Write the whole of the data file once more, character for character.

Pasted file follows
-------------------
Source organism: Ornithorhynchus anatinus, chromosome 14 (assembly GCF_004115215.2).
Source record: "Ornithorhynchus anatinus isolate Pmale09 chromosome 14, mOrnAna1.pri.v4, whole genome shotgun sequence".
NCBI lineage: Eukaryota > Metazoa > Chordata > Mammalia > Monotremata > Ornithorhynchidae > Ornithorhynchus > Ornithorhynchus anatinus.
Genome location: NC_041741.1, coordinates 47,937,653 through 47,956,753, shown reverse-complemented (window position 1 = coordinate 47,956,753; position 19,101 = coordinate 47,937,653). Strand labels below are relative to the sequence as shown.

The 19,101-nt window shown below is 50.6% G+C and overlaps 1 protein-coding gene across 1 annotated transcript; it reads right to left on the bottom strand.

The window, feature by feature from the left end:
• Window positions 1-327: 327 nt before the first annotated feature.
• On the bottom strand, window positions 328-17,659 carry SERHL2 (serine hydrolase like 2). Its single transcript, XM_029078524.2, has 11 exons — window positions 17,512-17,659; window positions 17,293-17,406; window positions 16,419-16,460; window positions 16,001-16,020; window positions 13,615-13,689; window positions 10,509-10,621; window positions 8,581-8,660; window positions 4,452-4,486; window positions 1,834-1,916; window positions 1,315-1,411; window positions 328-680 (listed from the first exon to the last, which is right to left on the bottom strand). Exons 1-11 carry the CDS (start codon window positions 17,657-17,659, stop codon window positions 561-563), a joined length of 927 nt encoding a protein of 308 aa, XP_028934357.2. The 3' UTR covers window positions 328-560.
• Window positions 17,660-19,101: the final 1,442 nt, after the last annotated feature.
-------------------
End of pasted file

Source organism: Ornithorhynchus anatinus, chromosome 14 (assembly GCF_004115215.2).
Source record: "Ornithorhynchus anatinus isolate Pmale09 chromosome 14, mOrnAna1.pri.v4, whole genome shotgun sequence".
NCBI lineage: Eukaryota > Metazoa > Chordata > Mammalia > Monotremata > Ornithorhynchidae > Ornithorhynchus > Ornithorhynchus anatinus.
Genome location: NC_041741.1, coordinates 47,937,653 through 47,956,753, shown reverse-complemented (window position 1 = coordinate 47,956,753; position 19,101 = coordinate 47,937,653). Strand labels below are relative to the sequence as shown.

The 19,101-nt window shown below is 50.6% G+C and overlaps 1 protein-coding gene across 1 annotated transcript; it reads right to left on the bottom strand.

The window, feature by feature from the left end:
• Window positions 1-327: 327 nt before the first annotated feature.
• On the bottom strand, window positions 328-17,659 carry SERHL2 (serine hydrolase like 2). Its single transcript, XM_029078524.2, has 11 exons — window positions 17,512-17,659; window positions 17,293-17,406; window positions 16,419-16,460; window positions 16,001-16,020; window positions 13,615-13,689; window positions 10,509-10,621; window positions 8,581-8,660; window positions 4,452-4,486; window positions 1,834-1,916; window positions 1,315-1,411; window positions 328-680 (listed from the first exon to the last, which is right to left on the bottom strand). Exons 1-11 carry the CDS (start codon window positions 17,657-17,659, stop codon window positions 561-563), a joined length of 927 nt encoding a protein of 308 aa, XP_028934357.2. The 3' UTR covers window positions 328-560.
• Window positions 17,660-19,101: the final 1,442 nt, after the last annotated feature.